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The Coup by John Updike

The Coup (1978)

by John Updike

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651622,770 (3.35)9
The Coup describes violent events in the imaginary African nation of Kush, a large, landlocked, drought-ridden, sub-Saharan country led by Colonel Hakim Félix Ellelloû. ("A leader," writes Colonel Ellelloû, "is one who, out of madness or goodness, takes upon himself the woe of a people. There are few men so foolish.") Colonel Ellelloû has four wives, a silver Mercedes, and a fanatic aversion--cultural, ideological, and personal--to the United States. But the U.S. keeps creeping into Kush, and the repercussions of this incursion constitute the events of the novel. Colonel Ellelloû tells his own story--always elegantly, and often in the third person--from an undisclosed location in the South of France. From the Trade Paperback edition.… (more)
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Showing 5 of 5
A postcolonial novel par excellence. ( )
  benjamin.lima | Mar 21, 2016 |
Darkly humorous look at the turmoil of Cold-War Africa. Muslim Marxists in silver Mercedes, Americana, need I go on? ( )
  HadriantheBlind | Mar 29, 2013 |
In honor of John Updike’s passing, I decided to have a go at the one big-name book from his writing prime that I’d never read: The Coup. And I’m certainly glad I did.

Writing in the mid-1970s, Updike breaks away from his typical fascination with skanky suburban housewives, and takes his readers along on a sometimes-bizarre but always lyrical journey to an imaginary African country, seen through the eyes of its erstwhile Islamic Marxist dictator.

Colonel Ellellou, said potentate, is a marvelous satiric creation. Educated in part in Wisconsin, of all places, Ellellou spends much of the novel visiting his four wives and one mistress. One of these wives is a nice white middle-class Midwestern girl who’s swept away by the romance and ideological impact of marrying an exotic African student who’s well-connected back in his homeland. Updike's insights into this relationship are particularly tragicomic and poignant.

The best part of the novel follows Ellellou as he goes on a kind of camel-intensive road trip to his country’s deepest and most isolated badlands, where revelation awaits him.

As the story progresses, Updike builds a quite pointed critique of ‘big man’ African dictatorships in the post-colonial era, and of the twin follies of western and Soviet ‘aid’ efforts in Africa.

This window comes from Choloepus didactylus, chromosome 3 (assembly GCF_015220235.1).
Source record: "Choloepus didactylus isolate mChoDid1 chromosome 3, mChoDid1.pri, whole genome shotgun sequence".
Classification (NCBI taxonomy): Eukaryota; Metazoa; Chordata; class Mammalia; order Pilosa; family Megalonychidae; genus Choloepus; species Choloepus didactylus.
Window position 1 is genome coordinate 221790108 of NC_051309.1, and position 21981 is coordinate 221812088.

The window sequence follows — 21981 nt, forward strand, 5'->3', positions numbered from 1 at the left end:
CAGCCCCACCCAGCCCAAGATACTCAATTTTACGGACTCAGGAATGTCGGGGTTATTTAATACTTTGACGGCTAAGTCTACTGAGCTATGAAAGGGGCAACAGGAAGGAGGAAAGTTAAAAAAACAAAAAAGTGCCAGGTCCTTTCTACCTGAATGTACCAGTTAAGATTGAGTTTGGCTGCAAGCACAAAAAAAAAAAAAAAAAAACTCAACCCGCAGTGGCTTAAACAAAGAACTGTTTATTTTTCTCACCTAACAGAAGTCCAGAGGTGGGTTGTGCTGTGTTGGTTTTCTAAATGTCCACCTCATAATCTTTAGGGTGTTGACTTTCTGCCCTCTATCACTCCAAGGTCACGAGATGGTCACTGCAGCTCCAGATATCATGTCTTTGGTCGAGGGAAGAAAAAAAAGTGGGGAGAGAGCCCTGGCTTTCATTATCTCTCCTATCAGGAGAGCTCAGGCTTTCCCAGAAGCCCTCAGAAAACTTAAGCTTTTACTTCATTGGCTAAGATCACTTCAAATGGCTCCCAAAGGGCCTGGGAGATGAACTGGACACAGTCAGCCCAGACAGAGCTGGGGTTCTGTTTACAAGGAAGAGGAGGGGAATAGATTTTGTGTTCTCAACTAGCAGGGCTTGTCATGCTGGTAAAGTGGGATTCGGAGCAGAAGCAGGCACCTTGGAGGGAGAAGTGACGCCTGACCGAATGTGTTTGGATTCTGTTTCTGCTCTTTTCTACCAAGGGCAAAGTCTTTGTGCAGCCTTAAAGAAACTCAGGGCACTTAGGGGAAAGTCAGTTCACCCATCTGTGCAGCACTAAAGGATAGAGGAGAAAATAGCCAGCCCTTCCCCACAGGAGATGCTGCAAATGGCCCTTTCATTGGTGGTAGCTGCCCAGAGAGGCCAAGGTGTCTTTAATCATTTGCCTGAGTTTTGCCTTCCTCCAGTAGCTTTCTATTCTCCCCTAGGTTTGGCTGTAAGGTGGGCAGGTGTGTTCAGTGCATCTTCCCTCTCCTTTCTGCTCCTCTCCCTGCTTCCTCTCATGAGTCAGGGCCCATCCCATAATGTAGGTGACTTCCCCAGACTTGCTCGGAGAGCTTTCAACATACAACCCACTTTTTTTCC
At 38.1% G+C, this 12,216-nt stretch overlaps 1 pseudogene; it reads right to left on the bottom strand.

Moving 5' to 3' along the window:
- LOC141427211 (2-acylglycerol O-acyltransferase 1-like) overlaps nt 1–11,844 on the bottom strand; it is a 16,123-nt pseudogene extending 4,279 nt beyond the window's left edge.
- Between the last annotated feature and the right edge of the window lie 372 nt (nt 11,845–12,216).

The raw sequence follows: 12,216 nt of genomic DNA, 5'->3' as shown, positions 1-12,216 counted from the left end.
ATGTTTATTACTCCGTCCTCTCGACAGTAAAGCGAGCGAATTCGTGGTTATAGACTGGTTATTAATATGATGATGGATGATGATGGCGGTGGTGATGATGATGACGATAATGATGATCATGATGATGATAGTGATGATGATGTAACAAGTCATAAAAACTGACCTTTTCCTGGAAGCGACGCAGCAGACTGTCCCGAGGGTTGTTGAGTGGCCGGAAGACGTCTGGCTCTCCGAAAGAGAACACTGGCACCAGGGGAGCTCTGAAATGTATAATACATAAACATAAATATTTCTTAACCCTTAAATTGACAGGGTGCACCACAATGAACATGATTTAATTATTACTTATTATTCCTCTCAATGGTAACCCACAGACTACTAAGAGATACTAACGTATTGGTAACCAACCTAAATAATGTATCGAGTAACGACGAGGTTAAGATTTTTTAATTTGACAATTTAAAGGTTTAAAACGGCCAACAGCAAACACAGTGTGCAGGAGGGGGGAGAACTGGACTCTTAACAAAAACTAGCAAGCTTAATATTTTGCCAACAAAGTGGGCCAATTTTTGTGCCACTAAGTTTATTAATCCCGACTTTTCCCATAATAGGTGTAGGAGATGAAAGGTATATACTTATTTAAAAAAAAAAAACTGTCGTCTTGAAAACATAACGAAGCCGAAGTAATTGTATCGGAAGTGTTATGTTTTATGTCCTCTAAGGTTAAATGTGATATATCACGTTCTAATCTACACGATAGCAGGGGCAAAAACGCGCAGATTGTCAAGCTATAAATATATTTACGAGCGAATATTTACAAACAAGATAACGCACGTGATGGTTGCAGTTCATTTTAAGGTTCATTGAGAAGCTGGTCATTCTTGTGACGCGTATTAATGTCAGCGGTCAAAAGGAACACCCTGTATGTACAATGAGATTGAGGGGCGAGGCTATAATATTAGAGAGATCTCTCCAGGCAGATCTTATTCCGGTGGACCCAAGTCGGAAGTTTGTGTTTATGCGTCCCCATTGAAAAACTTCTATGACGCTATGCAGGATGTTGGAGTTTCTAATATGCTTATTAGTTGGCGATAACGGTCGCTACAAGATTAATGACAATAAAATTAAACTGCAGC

It's likely that Updike could not even have published this book today. The parts of the book that satirize Islam would likely have left it languishing in a publisher’s limbo. ( )
1 vote mrtall | Feb 22, 2009 |
Words, words words. It has technique, but lacks what Bruce Lee, in that first scene of "Enter the Dragon," describes as 'emotional content.' I stopped after the first 50 pages. Maybe I'll come back to it, but I doubt it.

1 vote ben_a | Dec 30, 2007 |
Colonel Elleloû, leader of the islamic-marxian republic of 'noire', is torm to pieces. Part of his personality is westernized (due to a study in the USA), but another part longs for the old ways, tradition, embodied in the islam, but also his hatred for materialism. Still another part of his personality just cries for his land, dying because of a severe drought. And lets not forget his personal trouble, due to having married four women.
The book plays out a sequence of events starting with the Colonel at the pinnacle of his power, and ending with his exile. In between the colonel travels incognito through his country and makes a spiritual inner journey.
In a way a prophetic book,which shows the difficulties of integrating tradition, islam and the modern world, written just before the fall of the Shah and many years before 911. An example: 'When it comes to battle the poor retain a golden weapon: they have little to lose. Their lives are a shabby anteroom in the palace of the afterlife. The Phrophet's vivid Paradise is our atomic bomb.'
I am not a real fan of Updike, mostly because of his style: I find him sometimes difficult to read (complex sentences), but I definitely liked this book. ( )
1 vote tsutsik | Dec 24, 2007 |
Showing 5 of 5
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Does there not pass over man a space of time when his life is a blank? --The Koran, sura 76.
To my Mother

fellow writer & lover of far lands
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My country of Kush, landlocked between the mongrelized, neo-capitalist puppet states of Zanj and Sahel, is small for Africa, though larger than any two nations of Europe.
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